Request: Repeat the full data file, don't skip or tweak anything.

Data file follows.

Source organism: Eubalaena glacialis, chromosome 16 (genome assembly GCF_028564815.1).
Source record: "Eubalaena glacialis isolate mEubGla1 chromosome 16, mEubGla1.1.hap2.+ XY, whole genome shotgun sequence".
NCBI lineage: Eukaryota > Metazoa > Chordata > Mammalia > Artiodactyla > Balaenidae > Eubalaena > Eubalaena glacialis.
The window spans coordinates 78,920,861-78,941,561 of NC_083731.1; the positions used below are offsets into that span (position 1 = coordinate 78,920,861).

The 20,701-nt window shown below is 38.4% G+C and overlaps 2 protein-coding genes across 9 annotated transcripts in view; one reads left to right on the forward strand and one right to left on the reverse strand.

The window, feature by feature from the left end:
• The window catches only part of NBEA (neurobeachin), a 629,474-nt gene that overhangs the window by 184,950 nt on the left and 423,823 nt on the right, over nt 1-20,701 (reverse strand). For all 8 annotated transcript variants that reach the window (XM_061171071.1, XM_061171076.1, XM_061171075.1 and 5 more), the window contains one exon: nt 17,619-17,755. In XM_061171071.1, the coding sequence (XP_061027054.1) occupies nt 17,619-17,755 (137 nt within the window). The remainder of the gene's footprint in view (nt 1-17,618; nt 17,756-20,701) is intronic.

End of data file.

Source organism: Eubalaena glacialis, chromosome 16 (genome assembly GCF_028564815.1).
Source record: "Eubalaena glacialis isolate mEubGla1 chromosome 16, mEubGla1.1.hap2.+ XY, whole genome shotgun sequence".
NCBI lineage: Eukaryota > Metazoa > Chordata > Mammalia > Artiodactyla > Balaenidae > Eubalaena > Eubalaena glacialis.
The window spans coordinates 78,920,861-78,941,561 of NC_083731.1; the positions used below are offsets into that span (position 1 = coordinate 78,920,861).

The 20,701-nt window shown below is 38.4% G+C and overlaps 2 protein-coding genes across 9 annotated transcripts in view; one reads left to right on the forward strand and one right to left on the reverse strand.

The window, feature by feature from the left end:
• The window catches only part of NBEA (neurobeachin), a 629,474-nt gene that overhangs the window by 184,950 nt on the left and 423,823 nt on the right, over nt 1-20,701 (reverse strand). For all 8 annotated transcript variants that reach the window (XM_061171071.1, XM_061171076.1, XM_061171075.1 and 5 more), the window contains one exon: nt 17,619-17,755. In XM_061171071.1, the coding sequence (XP_061027054.1) occupies nt 17,619-17,755 (137 nt within the window). The remainder of the gene's footprint in view (nt 1-17,618; nt 17,756-20,701) is intronic.